United States Capitol
United States CapitoliStock

Fifty-five members of Congress will ask US President Donald Trump to allow Americans born in Jerusalem to have "Jerusalem, Israel," written as their birthplace in their US passports.

"Despite the progress in moving the embassy, the State Department has not yet fully implemented the administration’s policy of recognizing Jerusalem as Israel’s capital for purposes of registration of birth, certification of nationality, or issuance of a passport of a United States citizen born in the city of Jerusalem," the letter said.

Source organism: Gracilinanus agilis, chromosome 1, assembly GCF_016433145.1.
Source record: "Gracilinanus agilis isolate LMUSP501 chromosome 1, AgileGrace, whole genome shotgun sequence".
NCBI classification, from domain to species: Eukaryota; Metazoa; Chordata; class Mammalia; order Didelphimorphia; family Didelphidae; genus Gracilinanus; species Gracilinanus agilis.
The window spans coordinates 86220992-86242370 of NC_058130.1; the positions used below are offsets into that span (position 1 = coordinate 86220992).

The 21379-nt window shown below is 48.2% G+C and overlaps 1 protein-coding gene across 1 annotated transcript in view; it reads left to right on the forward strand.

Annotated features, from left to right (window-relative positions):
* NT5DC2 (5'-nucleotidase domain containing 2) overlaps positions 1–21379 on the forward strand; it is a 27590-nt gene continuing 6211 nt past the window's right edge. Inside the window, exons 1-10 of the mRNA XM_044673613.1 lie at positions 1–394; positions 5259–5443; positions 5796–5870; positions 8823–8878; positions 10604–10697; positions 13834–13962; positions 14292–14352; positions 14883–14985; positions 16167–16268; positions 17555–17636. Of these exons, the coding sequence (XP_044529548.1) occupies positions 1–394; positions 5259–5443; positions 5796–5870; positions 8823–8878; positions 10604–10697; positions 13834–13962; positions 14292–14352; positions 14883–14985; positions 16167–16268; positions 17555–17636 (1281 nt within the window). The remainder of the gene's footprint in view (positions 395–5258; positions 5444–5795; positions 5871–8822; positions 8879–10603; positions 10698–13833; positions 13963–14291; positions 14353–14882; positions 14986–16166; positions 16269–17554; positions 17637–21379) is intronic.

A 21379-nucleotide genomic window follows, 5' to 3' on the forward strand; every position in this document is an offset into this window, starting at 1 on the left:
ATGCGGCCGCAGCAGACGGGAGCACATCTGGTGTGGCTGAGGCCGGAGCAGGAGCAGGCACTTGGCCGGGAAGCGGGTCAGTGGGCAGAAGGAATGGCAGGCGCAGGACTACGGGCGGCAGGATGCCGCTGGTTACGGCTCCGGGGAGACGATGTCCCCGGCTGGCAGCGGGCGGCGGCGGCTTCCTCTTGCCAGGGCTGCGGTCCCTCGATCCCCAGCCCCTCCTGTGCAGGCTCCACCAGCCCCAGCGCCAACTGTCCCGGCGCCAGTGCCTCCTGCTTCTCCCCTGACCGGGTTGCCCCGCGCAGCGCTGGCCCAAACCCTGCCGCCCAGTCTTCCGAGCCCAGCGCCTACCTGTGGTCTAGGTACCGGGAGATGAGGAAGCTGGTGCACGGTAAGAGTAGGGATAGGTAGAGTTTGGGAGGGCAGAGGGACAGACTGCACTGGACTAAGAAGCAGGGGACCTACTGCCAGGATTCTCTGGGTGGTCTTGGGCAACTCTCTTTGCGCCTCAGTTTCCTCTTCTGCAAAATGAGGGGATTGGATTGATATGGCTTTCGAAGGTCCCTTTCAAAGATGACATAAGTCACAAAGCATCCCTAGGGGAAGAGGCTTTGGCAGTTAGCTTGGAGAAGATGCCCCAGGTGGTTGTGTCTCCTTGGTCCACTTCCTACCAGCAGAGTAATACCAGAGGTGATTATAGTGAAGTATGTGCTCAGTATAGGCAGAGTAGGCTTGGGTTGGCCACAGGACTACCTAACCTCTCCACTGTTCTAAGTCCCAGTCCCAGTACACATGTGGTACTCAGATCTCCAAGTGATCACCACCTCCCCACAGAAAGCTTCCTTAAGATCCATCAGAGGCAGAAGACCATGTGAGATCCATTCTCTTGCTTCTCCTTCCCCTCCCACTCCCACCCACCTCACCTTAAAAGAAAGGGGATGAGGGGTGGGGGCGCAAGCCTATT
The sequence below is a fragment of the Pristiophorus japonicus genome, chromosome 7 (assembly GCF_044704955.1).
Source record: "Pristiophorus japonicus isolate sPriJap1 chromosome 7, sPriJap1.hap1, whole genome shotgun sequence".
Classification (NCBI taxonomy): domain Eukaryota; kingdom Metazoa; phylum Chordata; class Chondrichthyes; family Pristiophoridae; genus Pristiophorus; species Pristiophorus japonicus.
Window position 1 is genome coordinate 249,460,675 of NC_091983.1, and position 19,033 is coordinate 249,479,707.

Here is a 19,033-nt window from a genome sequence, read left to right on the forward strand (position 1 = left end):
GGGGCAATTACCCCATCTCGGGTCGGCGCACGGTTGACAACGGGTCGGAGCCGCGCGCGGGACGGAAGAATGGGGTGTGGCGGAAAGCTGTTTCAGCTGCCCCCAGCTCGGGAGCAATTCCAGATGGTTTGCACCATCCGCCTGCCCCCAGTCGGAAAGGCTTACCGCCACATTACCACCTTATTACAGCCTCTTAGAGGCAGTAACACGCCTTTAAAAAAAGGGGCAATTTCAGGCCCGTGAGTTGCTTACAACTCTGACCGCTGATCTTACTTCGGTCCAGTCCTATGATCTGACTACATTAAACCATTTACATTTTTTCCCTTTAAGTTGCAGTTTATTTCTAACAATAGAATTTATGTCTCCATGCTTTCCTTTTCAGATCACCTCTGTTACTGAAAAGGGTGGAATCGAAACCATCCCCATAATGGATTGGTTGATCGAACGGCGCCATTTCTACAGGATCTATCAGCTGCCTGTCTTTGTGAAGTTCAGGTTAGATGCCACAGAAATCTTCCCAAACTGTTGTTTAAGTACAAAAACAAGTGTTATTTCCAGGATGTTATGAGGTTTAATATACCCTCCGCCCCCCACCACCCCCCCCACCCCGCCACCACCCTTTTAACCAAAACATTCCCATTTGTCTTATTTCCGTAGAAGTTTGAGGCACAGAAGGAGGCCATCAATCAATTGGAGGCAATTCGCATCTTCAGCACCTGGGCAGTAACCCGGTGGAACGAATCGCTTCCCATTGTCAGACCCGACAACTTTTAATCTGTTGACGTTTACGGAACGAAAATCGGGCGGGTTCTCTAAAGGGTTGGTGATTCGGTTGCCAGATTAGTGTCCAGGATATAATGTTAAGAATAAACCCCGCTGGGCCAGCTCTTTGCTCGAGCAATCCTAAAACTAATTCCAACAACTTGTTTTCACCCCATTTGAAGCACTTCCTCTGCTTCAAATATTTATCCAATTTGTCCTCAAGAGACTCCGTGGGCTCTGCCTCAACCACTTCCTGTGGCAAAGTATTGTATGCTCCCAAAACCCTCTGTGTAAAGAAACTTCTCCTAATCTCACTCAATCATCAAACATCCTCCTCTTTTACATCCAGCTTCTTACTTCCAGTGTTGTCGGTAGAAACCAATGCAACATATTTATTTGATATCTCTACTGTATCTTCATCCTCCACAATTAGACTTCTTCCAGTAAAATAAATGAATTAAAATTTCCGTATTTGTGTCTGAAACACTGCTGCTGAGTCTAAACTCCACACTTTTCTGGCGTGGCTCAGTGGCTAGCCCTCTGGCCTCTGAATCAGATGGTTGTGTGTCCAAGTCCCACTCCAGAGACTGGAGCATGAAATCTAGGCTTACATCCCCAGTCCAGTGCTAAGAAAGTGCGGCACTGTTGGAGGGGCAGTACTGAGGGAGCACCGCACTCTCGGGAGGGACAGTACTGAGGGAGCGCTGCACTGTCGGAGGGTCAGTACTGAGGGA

New York's Representative Lee Zeldin and Florida's Representative Ileana Ros-Lehtinen initiated the move, and on Friday Zeldin released the letter to the media.

In 2015, the US Supreme Court sided with then-US President Barack Obama, criticizing Congress for "overstepping its bounds" when it tried to press Obama to have Menachem Binyamin Zivotofsky's passport list "Jerusalem, Israel" as his place of birth, in a key case regarding the city's status as Israel's capital.

Despite Trump's decision to recognize Jerusalem and the subsequent US Embassy move, the US State Department made clear that it has not altered its policy regarding government documents provided to US citizens born in Jerusalem.